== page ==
One of the many great things about studying in Turkey is the possibility of going on an exchange program!
Hi, we are Sara from Morocco and Hussam from Kenya, two students of the AGU Department of Business Administration. Last year we were lucky enough to have been selected to partake in the oh-so-famous Erasmus+ mobility.
We compared the different receiving universities, matched our courses, prepared our documents. The whole process was buttery smooth & unlike our colleagues who generally face difficulty in getting the visas as some embassies want all documents translated to their native language, the Romanian Consulate was extremely understanding. They took documents that were in Turkish, English, even French!
Next thing we know we are on an airplane heading to Romania.
One of our biggest concern was the language, but it was also the reason we selected Romania. We wanted to be in a country whose language we didn’t speak to feel foreign again. Since we speak Turkish, Turkey no longer feels like a foreign place but more as our second home.
We knew very little about the country and we most certainly did not know how to pronounce Iasi, the city in which we were about to spend the next craziest four months of our lives by far, attending the university of Alexandru Ioan Cuza. It’s a State University named after the late Prince Alexandru Ioan Cuza a year after the Romanian state was established in 1860.
We arrived at night and we hit the jackpot with the best taxi driver on planet earth, he was dancing to Moroccan and Kenyan music the whole drive from the airport to the University.
The University has 4 buildings and about 13 housing to cater for the 40,000+ students. They even have a Campus map to help students & Professors move around!
There was something about life in a big university, everything seemed to be vibrant and, well, loud. We ended up changing our learning agreement completely after discovering the intriguing and diverse courses offered specifically for Erasmus students. We got to work with amazing professors one on one. We got into debates that went on for hours about calm technologies, sustainable development, tax policy in Turkey and more.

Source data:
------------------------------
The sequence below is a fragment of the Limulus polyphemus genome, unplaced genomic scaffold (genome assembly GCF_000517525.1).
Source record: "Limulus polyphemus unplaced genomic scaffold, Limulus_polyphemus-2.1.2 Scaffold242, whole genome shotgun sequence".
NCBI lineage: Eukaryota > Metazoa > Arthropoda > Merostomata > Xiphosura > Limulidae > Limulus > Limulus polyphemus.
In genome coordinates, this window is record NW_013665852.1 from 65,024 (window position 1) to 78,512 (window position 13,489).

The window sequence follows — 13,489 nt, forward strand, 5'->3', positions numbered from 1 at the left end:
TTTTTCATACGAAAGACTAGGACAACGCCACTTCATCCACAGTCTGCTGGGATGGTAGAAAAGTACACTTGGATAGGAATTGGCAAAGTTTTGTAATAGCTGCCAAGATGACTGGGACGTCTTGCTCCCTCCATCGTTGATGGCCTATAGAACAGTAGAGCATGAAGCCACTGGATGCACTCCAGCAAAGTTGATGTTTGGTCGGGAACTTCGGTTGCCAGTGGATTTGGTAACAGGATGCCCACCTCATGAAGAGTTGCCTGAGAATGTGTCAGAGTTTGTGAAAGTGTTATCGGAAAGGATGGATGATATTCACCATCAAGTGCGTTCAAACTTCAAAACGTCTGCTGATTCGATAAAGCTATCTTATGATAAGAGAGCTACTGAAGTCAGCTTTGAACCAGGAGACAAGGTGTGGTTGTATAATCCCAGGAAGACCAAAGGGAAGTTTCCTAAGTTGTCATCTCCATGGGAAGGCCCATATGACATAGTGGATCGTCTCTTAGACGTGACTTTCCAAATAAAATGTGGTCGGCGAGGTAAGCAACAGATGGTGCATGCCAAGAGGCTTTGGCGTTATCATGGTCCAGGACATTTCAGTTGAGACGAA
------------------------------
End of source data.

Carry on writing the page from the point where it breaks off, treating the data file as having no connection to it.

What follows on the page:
We took part in a symposium for young researchers in which we got to talk in front of and listen to talented students from different countries and backgrounds. We also participated in the international week in which students and professors from 6 universities in the Netherlands, Belgium, Moldova and more got together to discuss challenges in managing talents in a globalized world.
We lived with amazing people, whose friendships will forever be dearest to our hearts. We planned our next trips to visit their hometowns and are already expecting them in ours. Cipriana’s love for life and craze for adventures, Doina’s love for travel and Catan (a board game on strategy), Emma’s kindness and compassion and Coni’s hard work and drive will forever define our four months in Iasi.
As we are writing these meters above the clouds on our way back to our beloved Turkey, we reminisce on the excitement we felt and the expectations we had when starting this journey. Our mobility was nothing like we expected and while many would think that’s a bad thing, it was the best we could have ever asked for. With academic success, lifelong friends, life lessons, a new way of thinking and a huge craving for Halal food, we both agree that if we were to do it all over again we HAPPILY would.